If I were to choose a favorite day of the week, I’d choose Sunday. I wasn’t keen on going to mass when I was young so I consider that the only blight on the day. Most Sundays when I was a kid were quiet. I’d read the Sunday funnies. After the Sunday matinee movies started on TV, we’d watch those in the afternoon. I remember watching Lassie, Come Home. We were all at Sunday dinner in those days, jammed into the small kitchen. On the cold days, the windows there got steamy. I remember my mother used Melmac plates and bowls. For some strange reason, I have a visual memory of a bowl heaped with mashed potatoes. Sunday night meant earlier to bed because of school, but I never really complained. I was usually tired.

Even now, Sunday is different than the rest of the week. I have two papers to read, and I like to take my time. Sometimes I make eggs, bacon, and toast for breakfast. I usually have dinner though I often buy it rather than make it. More than not I have mashed potatoes.

I figure more than any other day, Sunday holds the most family memories.

“After the rain cometh the fair weather.”

April 1, 2017

“It’s raining. It’s pouring. The old man is snoring. He went to bed and bumped his head, and didn’t wake up in the morning.” My mother used to sing this to us on rainy days when we were little. I thought of it this morning when I heard the rain beating the roof.

Yesterday Gracie and I got all our errands done even though the rain started just as we were leaving the house and I was loading the car for the dump. Of course, it would start then! Rain tends to be inconvenient.

The dump was our first stop. It was fairly empty of cars. People far smarter than I stayed home. Gracie watched as I emptied the trunk. She stayed dry. Our next stop was the pharmacy to pick up Gracie’s prescription. I got wetter. Gracie kept watch out the window. We next went to the central administrative office for the school district where I worked. I needed a notary stamp on a form to prove I am still alive for the retirement board. I was thinking a picture of me holding the day’s paper might have been a neater proof of life, but I balked. Our last stop was for dinner. I bought a fresh pot pie.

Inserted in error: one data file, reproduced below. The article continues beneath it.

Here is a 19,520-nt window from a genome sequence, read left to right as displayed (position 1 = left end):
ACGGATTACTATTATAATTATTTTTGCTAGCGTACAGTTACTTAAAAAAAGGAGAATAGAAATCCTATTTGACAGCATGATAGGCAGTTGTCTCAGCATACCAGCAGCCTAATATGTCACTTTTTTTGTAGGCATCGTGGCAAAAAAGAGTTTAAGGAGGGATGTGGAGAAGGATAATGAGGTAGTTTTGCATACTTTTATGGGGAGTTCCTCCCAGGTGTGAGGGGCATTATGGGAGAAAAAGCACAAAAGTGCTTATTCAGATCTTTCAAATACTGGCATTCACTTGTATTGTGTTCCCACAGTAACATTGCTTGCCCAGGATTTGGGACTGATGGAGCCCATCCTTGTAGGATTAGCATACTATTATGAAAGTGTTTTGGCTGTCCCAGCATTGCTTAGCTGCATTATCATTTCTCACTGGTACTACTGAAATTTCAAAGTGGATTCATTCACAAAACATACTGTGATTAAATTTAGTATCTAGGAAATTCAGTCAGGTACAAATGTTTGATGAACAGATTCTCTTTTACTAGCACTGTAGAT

I crossed off every item on my errand list and none on my to-do list because of the weather as items on that list were outside. They’ll have to wait yet another day. I did bring my laundry down to this floor where it is leaning against the cellar door. Given my laundry history, I figure it’ll lean there for a while.

I have a bunch of catalogs, assuming that catalogs come in bunches. I’ll spend the afternoon going through them, whiling away the hours. Sometimes I get lucky and even find a Christmas present or two to order.

Gracie hasn’t been out since last night. She stuck her nose out the door this morning and pulled it right back inside. I tried later and still no luck. She’s sleeping. That dog stores water like a camel.

It’s time for lunch.

“All writers have this vague hope that the elves will come in the night and finish any stories.”

December 3, 2016

Winter is poking its head in the door. Last night was downright cold. This morning is warmer but is still chilly. The sun is shining but seems to serve little purpose except as scenery. I’m hanging around today though I do have an errand or two on my new list. I’m thinking I might just get to that laundry still sitting in front of the cellar door.

I’m using sticky notes for my lists. There are three notes attached to my table which conveniently is metal. The notes are a bright pink. One is a list of things to do and places to go. It looks long. Another reminds me of fairs and an open house at my potter’s  tomorrow. The last list is just a couple of gift items for Christmas presents and where I can get them. Luckily my table is big so there is plenty of room for more bright pink lists.

I figure to start making a list (yup, another one) of the cookies and candy I want to make for Christmas and the ingredients I need. Some traditions still hold. I’ll make fudge for my sister, orange cookies for Clare and if I have time, toffee for Moe and Rod. I’ll also pick some other cookies yet to be decided. I like to try new cookies year by year.

I sometimes wish The Elves and the Shoemaker was real. It would be so neat to wake up and have everything done. I’d be happy to leave a list for the elves. I have plenty I’m willing to share. While they’re at it, they might just do my laundry.